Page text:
| Booze |

Ten Best Alternatives to Beer (For Those Non-Hop Heads Among Us)

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With the summer and Memorial Day approaching it's time to gather 'round the grill with friends and family and a nice cold brewski. Unless, of course, you're one of those crazy many people who just don't really dig beer.

For folks like you, there's always wine, of course, and cocktails, but those just don't have the same summery connotations as an icy can of Lone Star or a bottle of Saint Arnold Summer Pils.

Fret not, though, dear beer-despiser! There are a number of alternatives (not all of them tasty, mind you) to the traditional brew. From ciders to malt liquor, there's a refreshing brew out there to satisfy any taste. Unfortunately, the alternatives tend to have low ABVs, but that just means you get to drink more delicious Smirnoff Ices!

Here are the ten best alternatives to beer. And by best, we mean only.

10. Smirnoff Ice I'm pretty sure the first time I ever got drunk, it was from Smirnoff Ice. The popular choice of underaged college girls and immature men seeking to Ice* their unsuspecting friends, Smirnoff Ice is a malt beverage, meaning it's brewed like beer. It's available in 18 different flavors, including the original (a citrus flavor) and "black watermelon," which sounds like something rotten. Contrary to what I thought when I first drank it, Smirnoff Ice has a laughably low alcohol content. If you get drunk off this, I feel sorry for you.

*"Ice-ing" involves hiding a Smirnoff Ice somewhere for a particular target to find. The person who finds it must then chug it. We're all adults here. Stop Ice-ing people.

9. Bartles & Jaymes Beloved by suburban soccer moms throughout the country, Bartles & Jaymes was a hit in the 1980s and early '90s before experiencing a decline due to the rise of other popular malt beverages and wine coolers. Still, if find yourself craving a mojito without the tequila (what's wrong with you?) Bartles & Jaymes makes a "mojito" drink with white wine and "natural fruit flavors." Could be worse.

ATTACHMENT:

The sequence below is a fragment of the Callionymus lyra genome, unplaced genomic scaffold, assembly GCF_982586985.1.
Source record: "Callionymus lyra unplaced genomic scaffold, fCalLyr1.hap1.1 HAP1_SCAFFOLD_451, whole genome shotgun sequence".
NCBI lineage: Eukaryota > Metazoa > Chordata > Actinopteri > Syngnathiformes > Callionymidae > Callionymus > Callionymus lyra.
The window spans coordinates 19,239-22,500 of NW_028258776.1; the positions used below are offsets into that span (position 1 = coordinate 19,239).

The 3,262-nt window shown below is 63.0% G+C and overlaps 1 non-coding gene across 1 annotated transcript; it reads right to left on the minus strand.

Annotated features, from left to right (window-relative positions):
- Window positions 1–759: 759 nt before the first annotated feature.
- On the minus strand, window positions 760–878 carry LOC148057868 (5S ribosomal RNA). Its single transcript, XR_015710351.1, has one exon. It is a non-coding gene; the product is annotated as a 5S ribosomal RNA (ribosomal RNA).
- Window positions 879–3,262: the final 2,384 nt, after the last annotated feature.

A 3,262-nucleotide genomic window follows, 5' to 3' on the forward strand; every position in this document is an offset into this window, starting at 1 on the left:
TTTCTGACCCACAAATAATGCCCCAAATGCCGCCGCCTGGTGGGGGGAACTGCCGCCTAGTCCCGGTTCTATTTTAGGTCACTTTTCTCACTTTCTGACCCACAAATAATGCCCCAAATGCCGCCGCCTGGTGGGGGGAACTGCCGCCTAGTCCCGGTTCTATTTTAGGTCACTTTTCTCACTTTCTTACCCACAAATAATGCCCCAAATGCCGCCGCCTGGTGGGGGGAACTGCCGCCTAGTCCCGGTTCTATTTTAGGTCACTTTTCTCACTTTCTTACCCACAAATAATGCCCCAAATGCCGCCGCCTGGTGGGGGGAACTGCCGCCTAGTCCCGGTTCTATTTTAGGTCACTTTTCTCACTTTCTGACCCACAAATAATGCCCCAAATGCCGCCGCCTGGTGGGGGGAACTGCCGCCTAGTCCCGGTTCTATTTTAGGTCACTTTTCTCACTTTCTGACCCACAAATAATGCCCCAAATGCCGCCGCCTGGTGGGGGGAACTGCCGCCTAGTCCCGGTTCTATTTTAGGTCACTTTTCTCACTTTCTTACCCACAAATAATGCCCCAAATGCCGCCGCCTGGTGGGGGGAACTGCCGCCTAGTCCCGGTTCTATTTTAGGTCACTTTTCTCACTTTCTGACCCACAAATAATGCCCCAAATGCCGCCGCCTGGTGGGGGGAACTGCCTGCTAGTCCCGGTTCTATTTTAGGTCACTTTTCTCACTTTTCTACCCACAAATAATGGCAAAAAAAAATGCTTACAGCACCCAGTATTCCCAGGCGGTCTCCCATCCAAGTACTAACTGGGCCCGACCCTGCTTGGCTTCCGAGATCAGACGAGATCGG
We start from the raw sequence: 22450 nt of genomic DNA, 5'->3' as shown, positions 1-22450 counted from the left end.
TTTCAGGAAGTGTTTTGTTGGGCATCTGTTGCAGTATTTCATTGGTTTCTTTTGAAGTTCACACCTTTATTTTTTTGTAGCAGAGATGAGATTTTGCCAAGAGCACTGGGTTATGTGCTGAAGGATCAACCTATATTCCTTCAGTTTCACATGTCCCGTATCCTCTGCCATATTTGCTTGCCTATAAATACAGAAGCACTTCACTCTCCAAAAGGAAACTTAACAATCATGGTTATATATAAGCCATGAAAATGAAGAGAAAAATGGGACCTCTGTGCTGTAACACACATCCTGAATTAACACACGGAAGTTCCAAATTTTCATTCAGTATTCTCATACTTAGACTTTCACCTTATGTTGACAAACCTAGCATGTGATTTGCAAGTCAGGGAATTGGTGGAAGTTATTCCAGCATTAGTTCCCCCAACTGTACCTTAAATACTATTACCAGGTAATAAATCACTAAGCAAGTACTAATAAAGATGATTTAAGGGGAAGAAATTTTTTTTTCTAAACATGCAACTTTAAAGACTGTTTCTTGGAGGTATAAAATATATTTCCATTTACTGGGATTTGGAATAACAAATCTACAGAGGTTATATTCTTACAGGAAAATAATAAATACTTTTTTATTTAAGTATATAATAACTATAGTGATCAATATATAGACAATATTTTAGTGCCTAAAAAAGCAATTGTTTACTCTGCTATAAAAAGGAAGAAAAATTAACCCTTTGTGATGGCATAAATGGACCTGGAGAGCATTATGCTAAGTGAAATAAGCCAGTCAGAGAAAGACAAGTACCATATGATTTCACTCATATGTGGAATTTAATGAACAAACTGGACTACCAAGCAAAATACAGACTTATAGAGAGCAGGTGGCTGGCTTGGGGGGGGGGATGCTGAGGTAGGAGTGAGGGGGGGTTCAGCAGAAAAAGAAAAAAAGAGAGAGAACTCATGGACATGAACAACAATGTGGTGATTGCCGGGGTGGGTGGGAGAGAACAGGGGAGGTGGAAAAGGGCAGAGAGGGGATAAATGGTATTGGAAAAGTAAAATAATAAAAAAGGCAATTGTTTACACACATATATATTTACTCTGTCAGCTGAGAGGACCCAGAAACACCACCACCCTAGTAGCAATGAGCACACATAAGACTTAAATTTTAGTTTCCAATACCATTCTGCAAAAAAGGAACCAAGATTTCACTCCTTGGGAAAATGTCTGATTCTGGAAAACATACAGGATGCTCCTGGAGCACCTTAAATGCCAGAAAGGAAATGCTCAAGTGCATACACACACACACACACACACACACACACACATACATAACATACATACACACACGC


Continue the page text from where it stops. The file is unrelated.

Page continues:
8. Lime-A-Rita (et al.) Back when I was working for the Riverfront Times in St. Louis, Anheuser Busch introduced the Staw-Berr-Ita, and because the company is based out of St. Louis, we decided to do a taste test. Here's one of our responses: "It smells like somebody had a blackout-drunk episode in Bath & Body Works: 'I was testing lotions, and next thing I knew, I was naked on the floor at 10 a.m.!'" Still, people seem to like the stuff. At a recent food event, I heard some chefs ranking the flavors in order of best to worst, and they maintain that the new Cran-Brr-Ita is delicious.

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7. Mike's Hard Lemonade This is a step above Smirnoff Ice in terms of citrusy malt beverages, and because it's marketed to be a little more edgy, men are willing to drink it too. Like the previous beverages on this list, it's a malt liquor, meaning the alcohol comes from barley, but in this case it's unflavored. All the flavor comes from whatever Mike's decides to put in each bottle--anything from lemonade to chocolate cherry flavor. The drinks are only five percent alcohol by volume, but honestly, they're not bad.